Interested in learning how community colleges throughout the state of California are performing? Now, it is easier than ever before to check on the progress of these schools, through a new scorecard system, that provides measurable date regarding student performance and success. The new web-based scorecards, which were recommended by the Student Task Force, provide statistics on completion and persistence rates, as well as other significant data.
About the New System
According to Inside Higher Ed, the new scorecard system was created in the midst of a series of reforms to improve the California Community College System overall. The scorecards represent an effort by community colleges to become more transparent to the general public, so that students considering higher education will be able to make more informed choices about schools in the state. There is also a hope that the accountability associated with the scorecard system will motivate schools to raise the bar on student performance and completion rates.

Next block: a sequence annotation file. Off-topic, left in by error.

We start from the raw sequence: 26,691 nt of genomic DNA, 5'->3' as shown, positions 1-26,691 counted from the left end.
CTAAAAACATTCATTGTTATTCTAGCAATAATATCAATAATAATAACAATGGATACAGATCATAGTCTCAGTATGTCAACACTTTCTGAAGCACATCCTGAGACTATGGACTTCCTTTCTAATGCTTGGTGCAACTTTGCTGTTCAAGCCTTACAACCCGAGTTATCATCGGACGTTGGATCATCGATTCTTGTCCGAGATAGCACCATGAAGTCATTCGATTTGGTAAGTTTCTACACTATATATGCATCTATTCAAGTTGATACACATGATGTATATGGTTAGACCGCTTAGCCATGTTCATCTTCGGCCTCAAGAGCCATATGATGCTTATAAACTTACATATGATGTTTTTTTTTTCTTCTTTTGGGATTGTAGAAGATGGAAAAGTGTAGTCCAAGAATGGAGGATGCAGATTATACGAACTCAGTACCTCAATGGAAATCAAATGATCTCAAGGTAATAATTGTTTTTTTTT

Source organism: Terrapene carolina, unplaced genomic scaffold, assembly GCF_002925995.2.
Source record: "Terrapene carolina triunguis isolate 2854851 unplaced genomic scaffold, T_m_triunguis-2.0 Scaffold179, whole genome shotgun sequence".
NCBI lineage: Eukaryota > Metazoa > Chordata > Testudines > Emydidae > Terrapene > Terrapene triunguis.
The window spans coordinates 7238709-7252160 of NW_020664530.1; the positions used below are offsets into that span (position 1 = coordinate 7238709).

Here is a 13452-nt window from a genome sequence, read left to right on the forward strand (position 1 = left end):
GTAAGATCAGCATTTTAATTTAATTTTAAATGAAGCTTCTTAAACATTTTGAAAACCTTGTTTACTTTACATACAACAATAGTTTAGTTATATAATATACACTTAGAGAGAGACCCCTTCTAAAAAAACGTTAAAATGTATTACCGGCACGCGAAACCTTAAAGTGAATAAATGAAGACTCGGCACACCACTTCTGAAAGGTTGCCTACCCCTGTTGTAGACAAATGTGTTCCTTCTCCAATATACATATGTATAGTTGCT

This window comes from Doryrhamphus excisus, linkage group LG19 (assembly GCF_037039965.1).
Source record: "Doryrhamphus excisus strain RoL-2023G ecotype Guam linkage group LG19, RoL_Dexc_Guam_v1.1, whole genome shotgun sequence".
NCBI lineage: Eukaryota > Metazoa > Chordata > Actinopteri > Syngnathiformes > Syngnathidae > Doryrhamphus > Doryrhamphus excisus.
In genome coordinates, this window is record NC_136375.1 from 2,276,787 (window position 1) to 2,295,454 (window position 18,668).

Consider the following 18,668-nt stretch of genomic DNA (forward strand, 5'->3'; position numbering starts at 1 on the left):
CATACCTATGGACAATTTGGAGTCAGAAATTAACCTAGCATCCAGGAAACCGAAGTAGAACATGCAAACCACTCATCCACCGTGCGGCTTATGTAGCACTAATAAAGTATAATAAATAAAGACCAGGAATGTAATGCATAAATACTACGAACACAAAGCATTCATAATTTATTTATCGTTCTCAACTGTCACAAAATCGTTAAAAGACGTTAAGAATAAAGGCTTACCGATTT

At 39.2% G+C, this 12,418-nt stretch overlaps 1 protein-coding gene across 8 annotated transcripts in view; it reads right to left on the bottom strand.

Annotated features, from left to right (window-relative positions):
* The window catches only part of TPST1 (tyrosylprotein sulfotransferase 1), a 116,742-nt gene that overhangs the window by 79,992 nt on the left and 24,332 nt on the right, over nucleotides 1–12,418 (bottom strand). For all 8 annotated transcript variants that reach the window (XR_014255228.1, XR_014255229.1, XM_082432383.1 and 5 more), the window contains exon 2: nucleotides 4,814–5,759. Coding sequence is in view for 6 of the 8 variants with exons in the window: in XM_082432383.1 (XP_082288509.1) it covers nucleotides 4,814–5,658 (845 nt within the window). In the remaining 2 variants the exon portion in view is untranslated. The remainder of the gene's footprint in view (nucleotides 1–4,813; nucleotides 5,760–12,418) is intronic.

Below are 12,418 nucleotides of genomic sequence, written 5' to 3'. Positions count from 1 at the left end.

Community colleges have traditionally provided a cost-effective means of pursuing higher education for students of all backgrounds and income levels. However, reports of dismal completion rates, coupled with the system’s inability to accommodate all students in recent years, has placed greater scrutiny on the value of these schools. The current administration’s focus on community college as a means of turning out more college graduates has also created a need for more accountability for these schools.
The Purpose of the Scorecards
Brice W. Harris, chancellor of the California Community College System, told Inside
February 06, 2017
The opportunities you take in community college will help to shape the rest of your life, so don't be a passive observer! Take control of your community college education.
February 06, 2017
No matter where you choose to go to college you'll have to take some kind of standardized test. The GRE is often required for graduate programs, but it may also benefit your community college application.
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As careers in science, technology, engineering, and math become more prevalent, community colleges are shifting their focus to meet demand and secure their place in a rapidly changing educational landscape.